تنظیم احساسات و تریکوتیلومانیا: مقایسه موکشیدن بالینی و غیربالینی
|کد مقاله||سال انتشار||مقاله انگلیسی||ترجمه فارسی||تعداد کلمات|
|34895||2008||10 صفحه PDF||سفارش دهید||4270 کلمه|
Publisher : Elsevier - Science Direct (الزویر - ساینس دایرکت)
Journal : Journal of Behavior Therapy and Experimental Psychiatry, Volume 39, Issue 1, March 2008, Pages 32–41
This study investigated the emotion regulation hypothesis of trichotillomania (TTM) using a retrospective self-report measure and an experimental hair-pulling task. Participants diagnosed with TTM (n=34) and nonclinical control (NC) volunteers (n=32) were compared on ratings of emotional experiences associated with hair pulling. Data from the retrospective self-report measure supported the emotion regulation hypothesis of TTM. The TTM group reported larger decreases than the NC participants in boredom, sadness, anger, and tension, and larger increases in relief and calm from before to during pulling. The TTM group also reported significantly higher ratings of pleasure while pulling. When exploring changes in emotions from during to after pulling, the TTM group reported larger increases than the NC participants in guilt, sadness, and anger; and larger decreases in boredom; while the NC group reported larger increases than the TTM group in happiness, calm, and relief. On the experimental hair-pulling task, the TTM group reported larger decreases in anxiety from before to after pulling, but this effect was only found for a nontypical hair-pulling site. Methodological limitations may account for the lack of group differences on the experimental hair-pulling task.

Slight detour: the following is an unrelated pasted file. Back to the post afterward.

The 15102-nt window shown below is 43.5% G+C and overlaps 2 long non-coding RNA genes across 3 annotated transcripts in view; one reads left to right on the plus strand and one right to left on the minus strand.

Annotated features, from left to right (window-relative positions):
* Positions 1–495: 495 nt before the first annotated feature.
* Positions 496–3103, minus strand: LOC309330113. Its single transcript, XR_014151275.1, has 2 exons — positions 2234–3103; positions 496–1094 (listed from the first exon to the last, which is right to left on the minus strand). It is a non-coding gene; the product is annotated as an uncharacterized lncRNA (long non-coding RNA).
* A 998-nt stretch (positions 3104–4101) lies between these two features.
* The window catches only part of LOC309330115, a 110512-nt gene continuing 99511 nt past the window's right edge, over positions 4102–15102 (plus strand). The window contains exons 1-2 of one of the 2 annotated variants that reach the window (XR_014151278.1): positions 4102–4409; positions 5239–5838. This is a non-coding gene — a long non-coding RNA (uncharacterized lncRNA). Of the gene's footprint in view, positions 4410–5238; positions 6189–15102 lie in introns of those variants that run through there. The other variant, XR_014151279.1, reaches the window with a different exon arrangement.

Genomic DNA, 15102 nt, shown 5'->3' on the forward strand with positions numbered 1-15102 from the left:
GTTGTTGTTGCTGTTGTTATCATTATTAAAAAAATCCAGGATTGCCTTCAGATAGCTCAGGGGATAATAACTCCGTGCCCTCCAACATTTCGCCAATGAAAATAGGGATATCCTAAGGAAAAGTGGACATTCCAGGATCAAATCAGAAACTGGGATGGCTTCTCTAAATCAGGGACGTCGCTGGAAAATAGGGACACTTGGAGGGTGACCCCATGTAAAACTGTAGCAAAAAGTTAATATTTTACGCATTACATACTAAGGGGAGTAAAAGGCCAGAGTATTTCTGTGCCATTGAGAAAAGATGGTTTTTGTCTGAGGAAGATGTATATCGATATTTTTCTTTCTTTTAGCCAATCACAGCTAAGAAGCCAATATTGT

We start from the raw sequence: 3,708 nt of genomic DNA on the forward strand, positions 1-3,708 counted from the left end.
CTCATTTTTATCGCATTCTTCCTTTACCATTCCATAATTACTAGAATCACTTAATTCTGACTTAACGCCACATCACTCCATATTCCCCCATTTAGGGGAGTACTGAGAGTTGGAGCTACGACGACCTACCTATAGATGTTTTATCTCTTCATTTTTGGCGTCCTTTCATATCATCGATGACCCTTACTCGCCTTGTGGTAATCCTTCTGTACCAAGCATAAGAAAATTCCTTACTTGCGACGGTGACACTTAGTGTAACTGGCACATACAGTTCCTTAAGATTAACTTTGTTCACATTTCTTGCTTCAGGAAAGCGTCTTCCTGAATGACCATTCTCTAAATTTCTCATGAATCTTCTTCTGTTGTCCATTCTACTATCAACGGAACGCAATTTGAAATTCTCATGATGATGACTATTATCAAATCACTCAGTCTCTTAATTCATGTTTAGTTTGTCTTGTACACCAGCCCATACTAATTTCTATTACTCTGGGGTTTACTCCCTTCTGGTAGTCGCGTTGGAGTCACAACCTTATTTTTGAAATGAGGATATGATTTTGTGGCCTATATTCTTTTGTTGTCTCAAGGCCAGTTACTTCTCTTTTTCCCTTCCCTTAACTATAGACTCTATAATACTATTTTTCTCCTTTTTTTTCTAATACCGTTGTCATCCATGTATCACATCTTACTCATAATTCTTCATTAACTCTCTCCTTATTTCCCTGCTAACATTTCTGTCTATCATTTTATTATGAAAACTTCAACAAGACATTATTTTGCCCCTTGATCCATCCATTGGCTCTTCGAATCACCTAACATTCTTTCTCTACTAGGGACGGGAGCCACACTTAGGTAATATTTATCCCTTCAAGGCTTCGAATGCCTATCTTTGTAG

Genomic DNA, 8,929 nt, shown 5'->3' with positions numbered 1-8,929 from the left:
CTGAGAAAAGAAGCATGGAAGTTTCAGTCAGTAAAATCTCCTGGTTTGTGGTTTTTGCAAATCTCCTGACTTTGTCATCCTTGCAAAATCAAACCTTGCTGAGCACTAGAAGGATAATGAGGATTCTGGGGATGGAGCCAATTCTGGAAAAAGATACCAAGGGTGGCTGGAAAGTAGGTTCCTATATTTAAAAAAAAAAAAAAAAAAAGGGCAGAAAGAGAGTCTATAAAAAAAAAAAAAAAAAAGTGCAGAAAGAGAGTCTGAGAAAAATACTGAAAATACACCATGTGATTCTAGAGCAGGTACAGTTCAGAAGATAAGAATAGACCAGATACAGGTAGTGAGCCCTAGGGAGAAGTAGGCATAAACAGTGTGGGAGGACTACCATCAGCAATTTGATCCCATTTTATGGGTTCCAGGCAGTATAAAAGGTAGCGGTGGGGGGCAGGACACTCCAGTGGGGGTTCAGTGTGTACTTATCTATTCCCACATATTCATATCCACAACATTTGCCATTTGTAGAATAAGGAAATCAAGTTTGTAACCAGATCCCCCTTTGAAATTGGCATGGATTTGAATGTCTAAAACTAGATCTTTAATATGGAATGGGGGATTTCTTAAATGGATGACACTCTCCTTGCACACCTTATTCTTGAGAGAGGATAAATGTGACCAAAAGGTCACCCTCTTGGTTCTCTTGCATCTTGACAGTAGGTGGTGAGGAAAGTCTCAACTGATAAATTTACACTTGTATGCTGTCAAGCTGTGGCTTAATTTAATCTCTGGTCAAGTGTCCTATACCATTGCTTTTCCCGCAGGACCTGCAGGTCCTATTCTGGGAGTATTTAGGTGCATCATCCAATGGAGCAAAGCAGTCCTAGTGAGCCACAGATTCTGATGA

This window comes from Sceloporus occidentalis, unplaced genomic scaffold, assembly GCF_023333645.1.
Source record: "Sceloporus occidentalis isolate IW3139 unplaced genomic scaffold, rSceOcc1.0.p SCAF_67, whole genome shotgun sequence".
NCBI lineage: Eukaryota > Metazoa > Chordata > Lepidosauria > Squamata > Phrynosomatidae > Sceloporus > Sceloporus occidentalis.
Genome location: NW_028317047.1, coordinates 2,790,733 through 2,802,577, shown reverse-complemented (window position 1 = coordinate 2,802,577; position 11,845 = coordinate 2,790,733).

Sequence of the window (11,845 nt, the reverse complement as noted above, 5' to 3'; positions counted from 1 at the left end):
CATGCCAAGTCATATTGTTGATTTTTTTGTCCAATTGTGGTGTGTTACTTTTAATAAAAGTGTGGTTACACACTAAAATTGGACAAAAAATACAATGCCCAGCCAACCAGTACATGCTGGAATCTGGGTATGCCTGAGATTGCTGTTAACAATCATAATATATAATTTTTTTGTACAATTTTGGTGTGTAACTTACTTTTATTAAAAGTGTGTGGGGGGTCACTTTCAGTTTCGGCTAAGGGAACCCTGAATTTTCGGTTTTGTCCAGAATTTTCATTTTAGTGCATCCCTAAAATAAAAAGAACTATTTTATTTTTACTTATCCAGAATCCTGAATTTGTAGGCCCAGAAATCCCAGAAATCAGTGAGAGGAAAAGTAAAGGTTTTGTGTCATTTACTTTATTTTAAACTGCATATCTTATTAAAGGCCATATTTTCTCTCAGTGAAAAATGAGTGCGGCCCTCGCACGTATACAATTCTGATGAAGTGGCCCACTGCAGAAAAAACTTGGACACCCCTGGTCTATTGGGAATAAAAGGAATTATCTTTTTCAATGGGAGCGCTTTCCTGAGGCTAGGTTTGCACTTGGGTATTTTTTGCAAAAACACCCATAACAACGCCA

Emotion regulation is a multidimensional construct, which describes the ways in which individuals identify (e.g., attend to, label, and evaluate) and respond to (e.g., express and attempt to change) emotional experiences. Deficits in emotion regulation include, in part, using impulsive and harmful behaviors to modulate emotional intensity (Gratz & Roemer, 2004). The potential role of emotion regulation in the etiology and maintenance of hair pulling has been outlined in theoretical models of trichotillomania (TTM, Franklin, Tolin, & Diefenbach, 2006; Mansueto, Stemberger, Thomas, & Golomb, 1997). Specifically, it is proposed that hair pulling functions, in part, to modulate high-arousal (e.g., anxiety, tension) and low-arousal (e.g., boredom) states (Penzel, 2003). Hair pulling becomes associated with emotion regulation over repeated pulling episodes, which in turn strengthens the behavior over time. Thus, emotions serve as cues for hair pulling urges as a result of classical conditioning, while pulling behaviors are reinforced through operant conditioning resulting from the experience of pleasurable feelings and/or the reduction of unpleasant emotional states after pulling. Clarifying the nature of emotional experiences associated with TTM, and specifically how emotions are regulated by hair pulling, will improve our conceptualization of the disorder, which may in turn inform treatment development. Previous research has supported the proposed emotion regulation function of hair pulling. Situations associated with negative emotions (e.g., anxiety, anger, embarrassment) are common triggers for hair pulling (Christenson, Ristvedt, & MacKenzie, 1993). Research also has examined how emotions change over the course of hair-pulling episodes (before, during, after hair pulling) using the hair-pulling survey (HPS, Stanley, Borden, Mouton, & Breckenridge, 1995), a retrospective self-report measure. In one study using the HPS, university students who reported “nonclinical” hair pulling (i.e., engaged in hair pulling for purposes other than grooming during the previous year) reported decreases in tension, boredom, sadness, and anger from pre- to post-hair pulling (Stanley et al., 1995). In a second study using the HPS, participants diagnosed with TTM reported decreases in boredom and tension, but also reported decreases in anxiety and increases in relief (Diefenbach, Mouton-Odum, & Stanley, 2002). While negative emotional states decreased after pulling for the university sample (Stanley et al., 1995), guilt, sadness, and anger increased after pulling in the clinical sample (Diefenbach et al., 2002). Data from previous research are limited by memory bias given that the ratings were made exclusively using retrospective self-report. These studies also lacked a control group. The goal of the current study was to build upon previous research on emotion regulation and hair pulling by including a control group and collecting data via both self-report and an experimental hair-pulling task. In the current study, the HPS was administered to both a TTM and a nonclinical control (NC) group of age- and gender-matched volunteers without hair-pulling problems. This control group allowed comparisons between TTM hair pulling and pulling for routine grooming (e.g., plucking out gray hairs). The current study is also the first to explore changes in emotional intensity reported during an experimental hair-pulling task. Including an experimental hair-pulling task will improve the internal validity for determining differences in feelings associated with clinical vs. nonclinical hair pulling. It was predicted that the pattern of change for emotional experiences over the course of hair-pulling episodes would differ between groups. Specifically, it was predicted that the TTM group would report a larger decrease than would the NC group in boredom, tension, and anxiety, and a larger increase in relief and calm while pulling. Based on previous research with TTM participants (Diefenbach et al., 2002), it was also predicted that the TTM group would report a larger increase than would the NC group in guilt, sadness, and anger after pulling. Finally, given that individuals with TTM report pulling is pleasurable (Stanley, Swann, Bowers, Davis, & Taylor, 1992) rather than painful (Christenson, MacKenzie, & Mitchell, 1991), it was predicted that the TTM group would report significantly more pleasure and less pain while pulling than would the NC group.